Marie Equi explores the fiercely independent life of an extraordinary woman. Born of Italian-Irish parents in 1872, Marie Equi endured childhood labor in a gritty Massachusetts textile mill before fleeing to an Oregon homestead with her first longtime woman companion, who described her as impulsive, earnest, and kind-hearted. These traits, along with courage, stubborn resoMarie Equi explores the fiercely independent life of an extraordinary woman. Born of Italian-Irish parents in 1872, Marie Equi endured childhood labor in a gritty Massachusetts textile mill before fleeing to an Oregon homestead with her first longtime woman companion, who described her as impulsive, earnest, and kind-hearted. These traits, along with courage, stubborn resolve, and a passion for justice, propelled Equi through an unparalleled life journey. Equi self-studied her way into a San Francisco medical school and then obtained her license in Portland to become one of the first practicing woman physicians in the Pacific Northwest. From Pendleton, Portland, Seattle and beyond to Boston and San Francisco, she leveraged her professional status to fight for woman suffrage, labor rights, and reproductive freedom. She mounted soapboxes, fought with police, and spent a night in jail with birth control advocate Margaret Sanger. Equi marched so often with unemployed men that the media referred to them as her army. She battled for economic justice at every turn and protested the U.S. entry into World War I, leading to a conviction for sedition and a three-year sentence in San Quentin. Breaking boundaries in all facets of life, she became the first well-known lesbian in Oregon, and her same-sex affairs figured prominently in two U.S. Supreme Court cases.Marie Equi is a finely written, rigorously researched account of a woman of consequence, who one fellow-activist considered “the most interesting woman that ever lived in this state, certainly the most fascinating, colorful, and flamboyant.” This much anticipated biography will engage anyone interested in Pacific Northwest history, women’s studies, the history of lesbian and gay rights, and the personal demands of political activism. It is the inspiring story of a singular woman who was not afraid to take risks, who refused to compromise her principles in the face of enormous opposition and adversity, and who paid a steep personal price for living by her convictions....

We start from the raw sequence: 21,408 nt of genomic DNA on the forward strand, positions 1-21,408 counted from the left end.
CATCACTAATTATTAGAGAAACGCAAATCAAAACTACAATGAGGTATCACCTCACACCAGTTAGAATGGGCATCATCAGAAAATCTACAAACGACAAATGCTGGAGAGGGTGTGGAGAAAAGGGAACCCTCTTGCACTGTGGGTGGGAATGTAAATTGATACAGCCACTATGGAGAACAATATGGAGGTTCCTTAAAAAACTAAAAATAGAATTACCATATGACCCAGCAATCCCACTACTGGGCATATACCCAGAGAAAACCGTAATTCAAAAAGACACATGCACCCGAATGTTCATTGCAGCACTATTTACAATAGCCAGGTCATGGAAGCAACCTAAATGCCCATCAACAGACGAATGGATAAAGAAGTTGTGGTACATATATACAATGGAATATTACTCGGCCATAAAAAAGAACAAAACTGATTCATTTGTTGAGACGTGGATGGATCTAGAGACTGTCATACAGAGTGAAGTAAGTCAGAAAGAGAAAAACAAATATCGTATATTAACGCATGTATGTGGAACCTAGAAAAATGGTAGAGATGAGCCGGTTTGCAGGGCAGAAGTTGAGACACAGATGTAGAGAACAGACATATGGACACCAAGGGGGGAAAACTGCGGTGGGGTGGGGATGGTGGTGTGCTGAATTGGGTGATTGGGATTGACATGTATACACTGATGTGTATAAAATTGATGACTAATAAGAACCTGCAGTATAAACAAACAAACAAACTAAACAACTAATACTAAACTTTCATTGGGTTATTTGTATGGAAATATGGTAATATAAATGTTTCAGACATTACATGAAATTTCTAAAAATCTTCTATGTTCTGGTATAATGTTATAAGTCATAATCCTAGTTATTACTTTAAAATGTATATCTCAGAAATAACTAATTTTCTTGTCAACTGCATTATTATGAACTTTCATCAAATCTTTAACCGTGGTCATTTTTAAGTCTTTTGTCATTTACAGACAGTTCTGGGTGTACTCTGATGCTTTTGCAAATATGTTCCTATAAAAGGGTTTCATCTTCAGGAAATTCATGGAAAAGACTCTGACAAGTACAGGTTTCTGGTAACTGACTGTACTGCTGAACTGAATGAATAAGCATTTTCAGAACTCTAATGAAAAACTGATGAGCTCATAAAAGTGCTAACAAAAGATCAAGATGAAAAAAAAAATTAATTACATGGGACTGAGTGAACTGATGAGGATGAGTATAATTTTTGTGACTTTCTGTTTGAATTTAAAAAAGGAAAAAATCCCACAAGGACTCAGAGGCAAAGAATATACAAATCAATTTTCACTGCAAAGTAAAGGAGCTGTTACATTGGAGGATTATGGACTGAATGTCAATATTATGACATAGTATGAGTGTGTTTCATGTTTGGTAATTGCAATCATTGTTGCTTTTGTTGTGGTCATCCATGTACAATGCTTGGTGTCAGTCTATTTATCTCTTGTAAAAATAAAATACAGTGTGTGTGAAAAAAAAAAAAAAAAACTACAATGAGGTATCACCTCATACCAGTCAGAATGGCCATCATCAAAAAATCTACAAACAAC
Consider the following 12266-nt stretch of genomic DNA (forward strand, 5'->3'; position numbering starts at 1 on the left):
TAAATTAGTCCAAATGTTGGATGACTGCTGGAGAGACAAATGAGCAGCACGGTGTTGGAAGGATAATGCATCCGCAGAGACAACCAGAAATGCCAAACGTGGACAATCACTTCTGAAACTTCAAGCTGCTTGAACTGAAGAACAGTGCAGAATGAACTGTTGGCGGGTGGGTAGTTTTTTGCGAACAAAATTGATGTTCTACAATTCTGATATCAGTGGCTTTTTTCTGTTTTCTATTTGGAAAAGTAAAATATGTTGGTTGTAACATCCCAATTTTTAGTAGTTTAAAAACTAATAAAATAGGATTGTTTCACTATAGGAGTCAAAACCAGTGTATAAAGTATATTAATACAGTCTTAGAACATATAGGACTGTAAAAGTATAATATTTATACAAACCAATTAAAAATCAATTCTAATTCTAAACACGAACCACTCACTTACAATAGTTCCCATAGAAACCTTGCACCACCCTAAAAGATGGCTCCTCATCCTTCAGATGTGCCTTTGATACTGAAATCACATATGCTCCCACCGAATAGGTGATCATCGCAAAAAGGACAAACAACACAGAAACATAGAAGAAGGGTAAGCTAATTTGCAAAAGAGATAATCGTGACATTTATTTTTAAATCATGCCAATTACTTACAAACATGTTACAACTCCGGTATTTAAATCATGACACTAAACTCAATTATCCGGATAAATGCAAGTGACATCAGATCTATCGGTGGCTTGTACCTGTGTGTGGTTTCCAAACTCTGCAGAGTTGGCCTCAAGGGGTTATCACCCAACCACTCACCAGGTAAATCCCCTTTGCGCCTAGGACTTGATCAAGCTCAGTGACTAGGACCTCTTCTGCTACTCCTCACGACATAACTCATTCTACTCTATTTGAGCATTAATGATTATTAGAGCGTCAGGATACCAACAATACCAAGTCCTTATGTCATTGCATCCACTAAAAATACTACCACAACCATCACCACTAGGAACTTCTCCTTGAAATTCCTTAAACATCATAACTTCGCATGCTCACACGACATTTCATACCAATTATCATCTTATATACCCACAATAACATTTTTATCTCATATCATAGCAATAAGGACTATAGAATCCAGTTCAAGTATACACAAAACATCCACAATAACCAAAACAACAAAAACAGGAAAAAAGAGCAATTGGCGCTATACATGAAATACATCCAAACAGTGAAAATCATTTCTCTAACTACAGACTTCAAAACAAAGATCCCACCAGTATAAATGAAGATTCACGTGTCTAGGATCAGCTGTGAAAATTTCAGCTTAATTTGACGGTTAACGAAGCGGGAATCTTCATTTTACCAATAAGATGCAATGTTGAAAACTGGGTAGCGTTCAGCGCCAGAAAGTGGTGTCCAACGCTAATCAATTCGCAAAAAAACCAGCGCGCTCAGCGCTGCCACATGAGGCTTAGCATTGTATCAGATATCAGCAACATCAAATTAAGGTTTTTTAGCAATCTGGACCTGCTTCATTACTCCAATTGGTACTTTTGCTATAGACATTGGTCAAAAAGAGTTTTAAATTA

|Title||:||Marie Equi: Radical Politics and Outlaw Passions|
|Number of Pages||:||352 Pages|
|Status||:||Available For Download|
|Last checked||:||21 Minutes ago!|
Marie Equi: Radical Politics and Outlaw Passions Reviews
Unusually for me I already know this is a book I'm going to read again.This book really brings the fascinating life of pioneer Marie Equi to life.It's amazing that there has never been a book before about such a dynamic radical who was well before her time, and I think the explanation is that there are not that many direct sources about her. But Michael Helquist has done all the hard work to dig up a truly authoritative (and entertaining) account of her life and done us all a great service.Thanks to this book we will all be hearing more of Marie in the future.